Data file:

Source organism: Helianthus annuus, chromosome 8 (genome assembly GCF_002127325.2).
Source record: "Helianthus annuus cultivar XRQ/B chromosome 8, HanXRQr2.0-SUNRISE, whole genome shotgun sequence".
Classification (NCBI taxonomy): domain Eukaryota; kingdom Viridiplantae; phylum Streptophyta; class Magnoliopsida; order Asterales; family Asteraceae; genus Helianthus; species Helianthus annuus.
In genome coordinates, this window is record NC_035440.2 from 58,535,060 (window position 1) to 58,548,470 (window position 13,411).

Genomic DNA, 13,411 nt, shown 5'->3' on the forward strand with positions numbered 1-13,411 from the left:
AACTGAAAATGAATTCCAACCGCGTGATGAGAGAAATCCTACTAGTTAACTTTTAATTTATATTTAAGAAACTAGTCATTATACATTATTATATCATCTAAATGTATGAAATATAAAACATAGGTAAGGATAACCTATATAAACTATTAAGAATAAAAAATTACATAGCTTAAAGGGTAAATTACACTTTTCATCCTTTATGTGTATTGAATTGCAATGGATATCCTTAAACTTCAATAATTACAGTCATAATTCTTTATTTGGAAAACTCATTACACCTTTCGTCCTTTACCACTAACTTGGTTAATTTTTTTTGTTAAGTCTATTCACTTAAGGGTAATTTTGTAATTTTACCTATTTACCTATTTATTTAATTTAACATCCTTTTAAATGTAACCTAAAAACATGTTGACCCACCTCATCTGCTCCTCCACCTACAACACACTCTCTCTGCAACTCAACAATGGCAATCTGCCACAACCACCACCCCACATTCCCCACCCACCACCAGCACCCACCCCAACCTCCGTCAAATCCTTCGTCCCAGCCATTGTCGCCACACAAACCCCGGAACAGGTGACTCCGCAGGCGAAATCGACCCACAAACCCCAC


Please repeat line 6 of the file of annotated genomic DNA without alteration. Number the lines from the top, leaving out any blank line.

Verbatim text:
AACTGAAAATGAATTCCAACCGCGTGATGAGAGAAATCCTACTAGTTAACTTTTAATTTATATTTAAGAAACTAGTCATTATACATTATTATATCATCTAAATGTATGAAATATAAAACATAGGTAAGGATAACCTATATAAACTATTAAGAATAAAAAATTACATAGCTTAAAGGGTAAATTACACTTTTCATCCTTTATGTGTATTGAATTGCAATGGATATCCTTAAACTTCAATAATTACAGTCATAATTCTTTATTTGGAAAACTCATTACACCTTTCGTCCTTTACCACTAACTTGGTTAATTTTTTTTGTTAAGTCTATTCACTTAAGGGTAATTTTGTAATTTTACCTATTTACCTATTTATTTAATTTAACATCCTTTTAAATGTAACCTAAAAACATGTTGACCCACCTCATCTGCTCCTCCACCTACAACACACTCTCTCTGCAACTCAACAATGGCAATCTGCCACAACCACCACCCCACATTCCCCACCCACCACCAGCACCCACCCCAACCTCCGTCAAATCCTTCGTCCCAGCCATTGTCGCCACACAAACCCCGGAACAGGTGACTCCGCAGGCGAAATCGACCCACAAACCCCAC